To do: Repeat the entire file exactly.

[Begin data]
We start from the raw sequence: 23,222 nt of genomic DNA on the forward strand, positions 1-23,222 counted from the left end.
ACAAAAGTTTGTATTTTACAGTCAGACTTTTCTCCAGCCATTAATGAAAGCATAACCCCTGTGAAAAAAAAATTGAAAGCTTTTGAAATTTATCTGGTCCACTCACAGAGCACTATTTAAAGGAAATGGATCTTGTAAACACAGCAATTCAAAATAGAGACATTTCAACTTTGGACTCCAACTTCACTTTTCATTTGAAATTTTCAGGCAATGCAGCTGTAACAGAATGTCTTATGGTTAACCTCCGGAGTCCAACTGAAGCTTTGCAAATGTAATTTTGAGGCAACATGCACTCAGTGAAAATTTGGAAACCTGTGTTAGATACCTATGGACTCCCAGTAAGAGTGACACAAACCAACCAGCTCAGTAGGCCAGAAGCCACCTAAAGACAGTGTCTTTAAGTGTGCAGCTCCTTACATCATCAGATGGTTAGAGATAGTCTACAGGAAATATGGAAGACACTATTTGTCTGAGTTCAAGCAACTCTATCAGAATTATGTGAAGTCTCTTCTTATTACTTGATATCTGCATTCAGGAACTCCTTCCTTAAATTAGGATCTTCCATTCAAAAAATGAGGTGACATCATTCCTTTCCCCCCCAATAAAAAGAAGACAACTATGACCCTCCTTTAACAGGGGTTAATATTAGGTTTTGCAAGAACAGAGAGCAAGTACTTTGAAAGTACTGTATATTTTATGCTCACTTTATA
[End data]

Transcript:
We start from the raw sequence: 23,222 nt of genomic DNA on the forward strand, positions 1-23,222 counted from the left end.
ACAAAAGTTTGTATTTTACAGTCAGACTTTTCTCCAGCCATTAATGAAAGCATAACCCCTGTGAAAAAAAAATTGAAAGCTTTTGAAATTTATCTGGTCCACTCACAGAGCACTATTTAAAGGAAATGGATCTTGTAAACACAGCAATTCAAAATAGAGACATTTCAACTTTGGACTCCAACTTCACTTTTCATTTGAAATTTTCAGGCAATGCAGCTGTAACAGAATGTCTTATGGTTAACCTCCGGAGTCCAACTGAAGCTTTGCAAATGTAATTTTGAGGCAACATGCACTCAGTGAAAATTTGGAAACCTGTGTTAGATACCTATGGACTCCCAGTAAGAGTGACACAAACCAACCAGCTCAGTAGGCCAGAAGCCACCTAAAGACAGTGTCTTTAAGTGTGCAGCTCCTTACATCATCAGATGGTTAGAGATAGTCTACAGGAAATATGGAAGACACTATTTGTCTGAGTTCAAGCAACTCTATCAGAATTATGTGAAGTCTCTTCTTATTACTTGATATCTGCATTCAGGAACTCCTTCCTTAAATTAGGATCTTCCATTCAAAAAATGAGGTGACATCATTCCTTTCCCCCCCAATAAAAAGAAGACAACTATGACCCTCCTTTAACAGGGGTTAATATTAGGTTTTGCAAGAACAGAGAGCAAGTACTTTGAAAGTACTGTATATTTTATGCTCACTTTATA